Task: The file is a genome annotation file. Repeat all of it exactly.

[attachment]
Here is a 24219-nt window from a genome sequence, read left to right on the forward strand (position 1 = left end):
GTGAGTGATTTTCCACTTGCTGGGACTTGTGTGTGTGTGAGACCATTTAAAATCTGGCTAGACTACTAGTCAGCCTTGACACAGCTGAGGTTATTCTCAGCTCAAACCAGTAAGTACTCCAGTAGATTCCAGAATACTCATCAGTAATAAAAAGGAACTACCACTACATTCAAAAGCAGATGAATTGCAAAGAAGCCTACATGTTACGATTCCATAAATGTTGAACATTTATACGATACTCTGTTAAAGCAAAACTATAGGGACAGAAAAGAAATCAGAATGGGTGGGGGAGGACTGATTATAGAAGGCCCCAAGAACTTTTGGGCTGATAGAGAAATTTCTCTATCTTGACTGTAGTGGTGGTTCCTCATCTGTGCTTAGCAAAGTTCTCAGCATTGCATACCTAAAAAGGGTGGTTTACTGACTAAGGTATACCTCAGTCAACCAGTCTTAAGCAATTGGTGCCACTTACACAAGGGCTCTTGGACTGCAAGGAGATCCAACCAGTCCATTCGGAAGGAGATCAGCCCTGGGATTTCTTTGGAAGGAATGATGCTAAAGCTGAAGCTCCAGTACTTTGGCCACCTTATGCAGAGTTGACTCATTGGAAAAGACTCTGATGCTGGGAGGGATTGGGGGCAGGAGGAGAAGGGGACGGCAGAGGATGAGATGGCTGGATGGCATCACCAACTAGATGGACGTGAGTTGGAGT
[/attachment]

Here is a 24219-nt window from a genome sequence, read left to right on the forward strand (position 1 = left end):
GTGAGTGATTTTCCACTTGCTGGGACTTGTGTGTGTGTGAGACCATTTAAAATCTGGCTAGACTACTAGTCAGCCTTGACACAGCTGAGGTTATTCTCAGCTCAAACCAGTAAGTACTCCAGTAGATTCCAGAATACTCATCAGTAATAAAAAGGAACTACCACTACATTCAAAAGCAGATGAATTGCAAAGAAGCCTACATGTTACGATTCCATAAATGTTGAACATTTATACGATACTCTGTTAAAGCAAAACTATAGGGACAGAAAAGAAATCAGAATGGGTGGGGGAGGACTGATTATAGAAGGCCCCAAGAACTTTTGGGCTGATAGAGAAATTTCTCTATCTTGACTGTAGTGGTGGTTCCTCATCTGTGCTTAGCAAAGTTCTCAGCATTGCATACCTAAAAAGGGTGGTTTACTGACTAAGGTATACCTCAGTCAACCAGTCTTAAGCAATTGGTGCCACTTACACAAGGGCTCTTGGACTGCAAGGAGATCCAACCAGTCCATTCGGAAGGAGATCAGCCCTGGGATTTCTTTGGAAGGAATGATGCTAAAGCTGAAGCTCCAGTACTTTGGCCACCTTATGCAGAGTTGACTCATTGGAAAAGACTCTGATGCTGGGAGGGATTGGGGGCAGGAGGAGAAGGGGACGGCAGAGGATGAGATGGCTGGATGGCATCACCAACTAGATGGACGTGAGTTGGAGT